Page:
It's still weeks before the reunited members of Kiss will face the ultimate test; keeping that pancake makeup from running like an Olympic sprinter in the humid St. Petersburg sun.
They won't hit the ThunderDome until Sept. 20 (tickets go on sale for $45 and $27.50 Saturday at 10 a.m.), but the hype machine has already kicked into high gear for the rock band's first tour with its original lineup and original stage makeup in more than 17 years.
Spin magazine featured four separate covers on its latest issue _ mimicking the four separate solo albums band members released in 1978 _ ensuring that diehard fans would buy four copies of Spin instead of one.
And the band's label, Mercury Records, hopped onboard the Kiss money train with You Wanted the Best, You Got the Best, a collection of tracks from their first two Alive concert albums, a few unreleased tracks and an interview with Jay Leno _ again, ensuring that the diehards would have to buy this new CD, even if they already had the band's three live records.
(If that weren't enough, there's a vinyl version featuring an extra live track recorded with drummer Eric Carr, who died in 1991 from heart surgery complications)
All this activity is supposed to prepare the country for the tour, already hyped as the ticket of the summer _ selling out four New York City shows in 58 minutes, for example. But all it's done for me is reaffirm why I never joined the Kiss Army in the first place.
Put simply, they're a terrible band.
I know, it's a certain sort of sacrilege to say this _ flying in the face of glowing reviews provided by such august publications as Entertainment Weekly and Rolling Stone. Not to mention the testimonials crowding their press kit from stars ranging from Hootie and the Blowfish frontman Darius Rucker to country music giant Garth Brooks, who said: "My biggest influence through junior high was Kiss. I had all of their eight-track tapes."
And now, through tenacity and a knack for reinventing (or marketing) themselves, Kiss has stuck around long enough to be treated as rock legends _ like Bob Dylan, Keith Richards and Lou Reed, they can now do no wrong.
But one listen to You Wanted the Best tells the story.
Hear the plodding, formulaic groove on the until-now-unreleased Gene Simmons feature Two Timer? Notice lead singer Paul Stanley's strained vocals on their hit Rock Bottom? The Rocky Horror Picture Show-style groove and hokey rock 'n' roll sexism in Room Service (also unreleased until now)?
C'mon, be honest. Isn't this a little stinky for a band that's sold over 75-million records in 24 years?
True enough, all these cuts were recorded in the mid-'70s, when sonic and lyrical concerns were admittedly a little lower than today. And some classic tunes, like Parasite, Rock and Roll All Nite and Calling Dr. Love weather the test of time quite well, emerging as seminal rock 'n' roll anthems.
But other songs here _ Stanley's frantic, off key hollering on Shout It Out Loud and the overly-simplistic rock groove powering I Stole Your Love, to name two _ feel like looking at a picture of an old high school flame; you can't even remember why you liked her in the first place.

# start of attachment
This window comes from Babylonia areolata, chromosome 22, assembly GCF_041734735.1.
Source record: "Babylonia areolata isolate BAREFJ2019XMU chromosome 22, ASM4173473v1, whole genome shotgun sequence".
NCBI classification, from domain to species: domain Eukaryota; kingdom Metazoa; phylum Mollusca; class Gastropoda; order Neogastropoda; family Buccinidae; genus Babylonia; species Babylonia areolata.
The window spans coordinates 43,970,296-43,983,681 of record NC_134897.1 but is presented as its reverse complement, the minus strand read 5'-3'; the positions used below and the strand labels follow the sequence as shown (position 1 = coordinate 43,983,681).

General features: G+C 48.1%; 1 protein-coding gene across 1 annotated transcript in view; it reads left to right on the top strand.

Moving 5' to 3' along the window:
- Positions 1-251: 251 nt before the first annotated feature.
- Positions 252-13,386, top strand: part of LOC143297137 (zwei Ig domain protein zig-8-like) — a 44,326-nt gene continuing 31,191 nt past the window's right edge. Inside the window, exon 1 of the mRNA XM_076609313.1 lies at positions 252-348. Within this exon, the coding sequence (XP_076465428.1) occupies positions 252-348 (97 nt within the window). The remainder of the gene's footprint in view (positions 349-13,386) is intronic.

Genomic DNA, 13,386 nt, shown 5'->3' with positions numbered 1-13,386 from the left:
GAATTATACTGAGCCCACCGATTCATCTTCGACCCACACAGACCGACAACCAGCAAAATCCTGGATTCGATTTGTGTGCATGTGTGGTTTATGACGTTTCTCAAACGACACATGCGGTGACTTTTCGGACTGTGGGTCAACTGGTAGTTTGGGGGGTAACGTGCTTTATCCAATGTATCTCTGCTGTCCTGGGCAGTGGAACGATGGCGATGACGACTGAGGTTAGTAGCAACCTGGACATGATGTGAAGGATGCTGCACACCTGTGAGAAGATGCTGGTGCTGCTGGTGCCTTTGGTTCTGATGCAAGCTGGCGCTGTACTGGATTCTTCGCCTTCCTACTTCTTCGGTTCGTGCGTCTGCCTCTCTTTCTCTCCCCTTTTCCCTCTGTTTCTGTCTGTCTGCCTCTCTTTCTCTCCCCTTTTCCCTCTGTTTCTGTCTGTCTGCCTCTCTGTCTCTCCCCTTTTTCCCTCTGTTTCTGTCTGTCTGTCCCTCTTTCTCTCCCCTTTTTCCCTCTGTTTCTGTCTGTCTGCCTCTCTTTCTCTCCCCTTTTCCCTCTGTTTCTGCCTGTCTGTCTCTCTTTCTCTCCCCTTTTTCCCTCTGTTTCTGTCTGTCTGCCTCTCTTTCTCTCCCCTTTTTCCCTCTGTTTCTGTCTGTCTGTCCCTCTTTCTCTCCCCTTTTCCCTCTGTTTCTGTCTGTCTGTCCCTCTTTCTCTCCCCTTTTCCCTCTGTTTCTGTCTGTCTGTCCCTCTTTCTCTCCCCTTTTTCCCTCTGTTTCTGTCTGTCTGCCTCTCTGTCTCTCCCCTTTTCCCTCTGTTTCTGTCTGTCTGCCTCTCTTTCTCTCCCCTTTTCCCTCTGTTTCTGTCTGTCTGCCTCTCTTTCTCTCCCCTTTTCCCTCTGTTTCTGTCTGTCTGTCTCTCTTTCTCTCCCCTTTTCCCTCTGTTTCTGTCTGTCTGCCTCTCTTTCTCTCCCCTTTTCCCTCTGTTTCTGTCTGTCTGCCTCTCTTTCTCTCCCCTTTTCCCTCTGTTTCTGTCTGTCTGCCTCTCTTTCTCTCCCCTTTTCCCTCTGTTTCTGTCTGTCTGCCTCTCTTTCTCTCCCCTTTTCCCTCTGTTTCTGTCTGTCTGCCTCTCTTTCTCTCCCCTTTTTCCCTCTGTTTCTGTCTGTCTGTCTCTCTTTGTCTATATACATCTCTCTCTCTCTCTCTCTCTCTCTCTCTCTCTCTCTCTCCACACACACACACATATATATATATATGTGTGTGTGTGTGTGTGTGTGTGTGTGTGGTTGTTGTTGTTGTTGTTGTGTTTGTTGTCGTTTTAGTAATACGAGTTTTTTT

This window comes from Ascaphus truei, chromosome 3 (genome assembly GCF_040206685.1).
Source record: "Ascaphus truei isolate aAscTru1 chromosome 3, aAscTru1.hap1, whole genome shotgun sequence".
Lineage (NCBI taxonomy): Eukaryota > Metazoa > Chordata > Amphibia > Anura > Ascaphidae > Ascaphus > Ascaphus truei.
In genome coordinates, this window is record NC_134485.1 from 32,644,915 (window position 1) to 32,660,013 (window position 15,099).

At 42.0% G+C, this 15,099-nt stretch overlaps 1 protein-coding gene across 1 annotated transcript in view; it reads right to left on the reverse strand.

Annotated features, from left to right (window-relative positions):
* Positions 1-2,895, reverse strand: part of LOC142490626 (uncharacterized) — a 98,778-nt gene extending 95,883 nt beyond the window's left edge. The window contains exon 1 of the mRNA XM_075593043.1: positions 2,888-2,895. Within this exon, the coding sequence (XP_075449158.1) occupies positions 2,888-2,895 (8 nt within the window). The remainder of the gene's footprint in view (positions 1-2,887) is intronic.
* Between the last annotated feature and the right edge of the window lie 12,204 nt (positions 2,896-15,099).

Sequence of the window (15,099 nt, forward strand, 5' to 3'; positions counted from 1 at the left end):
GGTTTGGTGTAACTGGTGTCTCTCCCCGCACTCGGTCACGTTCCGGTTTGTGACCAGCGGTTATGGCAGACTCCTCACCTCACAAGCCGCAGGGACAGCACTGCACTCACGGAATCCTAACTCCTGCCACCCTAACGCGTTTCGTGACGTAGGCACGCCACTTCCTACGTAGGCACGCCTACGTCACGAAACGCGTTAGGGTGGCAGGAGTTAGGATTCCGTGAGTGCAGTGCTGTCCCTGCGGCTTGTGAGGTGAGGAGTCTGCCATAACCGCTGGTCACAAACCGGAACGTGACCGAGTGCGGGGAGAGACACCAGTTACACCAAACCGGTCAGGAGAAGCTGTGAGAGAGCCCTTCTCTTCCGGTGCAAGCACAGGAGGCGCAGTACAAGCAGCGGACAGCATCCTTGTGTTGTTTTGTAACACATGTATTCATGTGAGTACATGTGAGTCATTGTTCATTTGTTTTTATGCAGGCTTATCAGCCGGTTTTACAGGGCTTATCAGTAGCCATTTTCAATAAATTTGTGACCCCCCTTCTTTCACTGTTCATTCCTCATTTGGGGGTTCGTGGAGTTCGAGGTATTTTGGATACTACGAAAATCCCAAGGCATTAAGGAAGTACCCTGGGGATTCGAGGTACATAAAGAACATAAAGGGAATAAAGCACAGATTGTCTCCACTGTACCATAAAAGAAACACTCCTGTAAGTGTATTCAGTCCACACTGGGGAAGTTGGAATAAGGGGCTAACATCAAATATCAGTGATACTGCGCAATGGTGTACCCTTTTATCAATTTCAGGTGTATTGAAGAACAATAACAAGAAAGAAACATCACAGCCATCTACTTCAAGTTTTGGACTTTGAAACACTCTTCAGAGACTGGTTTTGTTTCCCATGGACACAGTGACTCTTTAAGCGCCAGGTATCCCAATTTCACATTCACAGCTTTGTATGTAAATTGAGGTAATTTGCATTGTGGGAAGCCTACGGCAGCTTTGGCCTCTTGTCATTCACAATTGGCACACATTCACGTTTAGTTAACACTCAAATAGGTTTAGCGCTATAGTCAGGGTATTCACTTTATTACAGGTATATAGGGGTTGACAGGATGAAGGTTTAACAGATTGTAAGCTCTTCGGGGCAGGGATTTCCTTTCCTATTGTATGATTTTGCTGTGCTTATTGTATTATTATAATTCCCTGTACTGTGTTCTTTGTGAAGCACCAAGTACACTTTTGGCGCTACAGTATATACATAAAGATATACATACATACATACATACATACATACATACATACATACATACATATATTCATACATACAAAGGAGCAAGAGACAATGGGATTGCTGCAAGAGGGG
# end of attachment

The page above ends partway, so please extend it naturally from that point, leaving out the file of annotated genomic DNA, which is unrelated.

Like many others, I remember my first encounters with the Kiss juggernaut in junior high school. I remember seeing the comic book and television show _ marveling at how these guys were both rock stars and superheroes; my two favorite things in the world at the time.
I too wanted the lunch box, the Kiss Army shoulder patch and the postcard. I wanted to be down with the hottest band in the world.
Then I heard the music. And wondered what everybody was talking about.
I really wanted these guys to be better than they were. The visual image was so cool, after all _ Simmons spitting blood and stalking around on six-inch platform heels shaped like demon faces; huge explosions and levitating drum kits.
But musically, they were hopelessly lame _ saddled with a singer that could barely sing and a host of generic rock riffs. Even then, as a budding drummer who read Rolling Stone cover-to-cover every month, I knew enough not to believe the hype.
To be certain, in these depressed, grunged-out times, there's a need for larger-than-life entertainers. Just as in the '70s, when overly earnest, folk-influenced singer/songwriters dominated the pop/rock landscape, Kiss fills a need for hyped-up, rock 'n' roll mythology.
That's what makes Kiss fans hyperventilate most these days; the chance to plug back into a band that symbolizes rock 'n' roll's huger-than-thou glamor.
Officially, the Kiss reunion story goes like this (immortalized in a 17-minute taped interview conducted by Jay Leno for You Wanted the Best): drummer Peter Criss met up with Stanley and Simmons at a traveling Kiss convention in Los Angeles last year, they jammed and a seed was sown.
Later, the three recorded an MTV Unplugged record with guitarist Ace Frehley and backing players Bruce Kulick and Eric Singer _ at the time, Criss and Frehley, who had left he band in the early '80s, were joining the contemporary version of Kiss.
That show and CD release went well enough that they decided to pull out the makeup and give it a go again _ over 14 years since they were together in the same band.
"We are so pumped out about going out there and showing people that what they've heard all these years isn't just a fairytale," Simmons says during the Leno interview. "We're going to get up there and show all the bands how the big boys do it."
Let's just hope they do it better than what's on You Wanted the Best. Otherwise, it won't be long before folks start noticing the bitter truth at the center of their rock 'n' roll fantasy.